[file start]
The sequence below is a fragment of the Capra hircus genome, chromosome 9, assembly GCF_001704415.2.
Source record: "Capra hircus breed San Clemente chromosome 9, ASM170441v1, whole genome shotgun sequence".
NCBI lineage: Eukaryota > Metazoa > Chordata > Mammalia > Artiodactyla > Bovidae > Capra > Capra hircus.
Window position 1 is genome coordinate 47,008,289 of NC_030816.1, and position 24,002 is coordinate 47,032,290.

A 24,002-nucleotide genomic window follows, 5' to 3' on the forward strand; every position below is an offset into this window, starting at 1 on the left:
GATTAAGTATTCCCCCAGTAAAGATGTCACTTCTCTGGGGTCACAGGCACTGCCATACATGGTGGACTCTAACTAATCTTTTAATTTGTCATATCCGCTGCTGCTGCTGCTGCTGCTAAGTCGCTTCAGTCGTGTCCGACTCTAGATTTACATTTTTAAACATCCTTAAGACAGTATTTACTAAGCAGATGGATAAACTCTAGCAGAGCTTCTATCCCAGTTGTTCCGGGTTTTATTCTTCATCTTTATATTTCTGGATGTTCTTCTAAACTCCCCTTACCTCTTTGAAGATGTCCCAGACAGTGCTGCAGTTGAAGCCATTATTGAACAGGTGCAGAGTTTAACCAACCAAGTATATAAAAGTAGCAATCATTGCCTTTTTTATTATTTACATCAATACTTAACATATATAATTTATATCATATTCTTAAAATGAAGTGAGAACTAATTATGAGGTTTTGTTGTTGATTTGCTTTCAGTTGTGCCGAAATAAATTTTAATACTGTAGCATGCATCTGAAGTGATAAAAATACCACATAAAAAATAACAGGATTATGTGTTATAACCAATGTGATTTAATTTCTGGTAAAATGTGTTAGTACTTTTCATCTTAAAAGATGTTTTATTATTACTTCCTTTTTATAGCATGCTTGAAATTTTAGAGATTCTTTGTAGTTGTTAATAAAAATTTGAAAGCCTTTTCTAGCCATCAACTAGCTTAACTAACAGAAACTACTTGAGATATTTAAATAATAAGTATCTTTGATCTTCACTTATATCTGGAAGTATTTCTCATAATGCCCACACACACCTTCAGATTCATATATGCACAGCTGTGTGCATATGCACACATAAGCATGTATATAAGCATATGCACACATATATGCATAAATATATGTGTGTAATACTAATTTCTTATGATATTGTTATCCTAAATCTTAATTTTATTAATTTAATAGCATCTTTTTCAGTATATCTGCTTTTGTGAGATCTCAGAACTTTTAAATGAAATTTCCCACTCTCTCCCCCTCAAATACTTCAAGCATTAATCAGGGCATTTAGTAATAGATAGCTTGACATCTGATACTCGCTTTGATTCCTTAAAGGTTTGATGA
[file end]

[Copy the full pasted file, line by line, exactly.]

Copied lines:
The sequence below is a fragment of the Capra hircus genome, chromosome 9, assembly GCF_001704415.2.
Source record: "Capra hircus breed San Clemente chromosome 9, ASM170441v1, whole genome shotgun sequence".
NCBI lineage: Eukaryota > Metazoa > Chordata > Mammalia > Artiodactyla > Bovidae > Capra > Capra hircus.
Window position 1 is genome coordinate 47,008,289 of NC_030816.1, and position 24,002 is coordinate 47,032,290.

A 24,002-nucleotide genomic window follows, 5' to 3' on the forward strand; every position below is an offset into this window, starting at 1 on the left:
GATTAAGTATTCCCCCAGTAAAGATGTCACTTCTCTGGGGTCACAGGCACTGCCATACATGGTGGACTCTAACTAATCTTTTAATTTGTCATATCCGCTGCTGCTGCTGCTGCTGCTAAGTCGCTTCAGTCGTGTCCGACTCTAGATTTACATTTTTAAACATCCTTAAGACAGTATTTACTAAGCAGATGGATAAACTCTAGCAGAGCTTCTATCCCAGTTGTTCCGGGTTTTATTCTTCATCTTTATATTTCTGGATGTTCTTCTAAACTCCCCTTACCTCTTTGAAGATGTCCCAGACAGTGCTGCAGTTGAAGCCATTATTGAACAGGTGCAGAGTTTAACCAACCAAGTATATAAAAGTAGCAATCATTGCCTTTTTTATTATTTACATCAATACTTAACATATATAATTTATATCATATTCTTAAAATGAAGTGAGAACTAATTATGAGGTTTTGTTGTTGATTTGCTTTCAGTTGTGCCGAAATAAATTTTAATACTGTAGCATGCATCTGAAGTGATAAAAATACCACATAAAAAATAACAGGATTATGTGTTATAACCAATGTGATTTAATTTCTGGTAAAATGTGTTAGTACTTTTCATCTTAAAAGATGTTTTATTATTACTTCCTTTTTATAGCATGCTTGAAATTTTAGAGATTCTTTGTAGTTGTTAATAAAAATTTGAAAGCCTTTTCTAGCCATCAACTAGCTTAACTAACAGAAACTACTTGAGATATTTAAATAATAAGTATCTTTGATCTTCACTTATATCTGGAAGTATTTCTCATAATGCCCACACACACCTTCAGATTCATATATGCACAGCTGTGTGCATATGCACACATAAGCATGTATATAAGCATATGCACACATATATGCATAAATATATGTGTGTAATACTAATTTCTTATGATATTGTTATCCTAAATCTTAATTTTATTAATTTAATAGCATCTTTTTCAGTATATCTGCTTTTGTGAGATCTCAGAACTTTTAAATGAAATTTCCCACTCTCTCCCCCTCAAATACTTCAAGCATTAATCAGGGCATTTAGTAATAGATAGCTTGACATCTGATACTCGCTTTGATTCCTTAAAGGTTTGATGA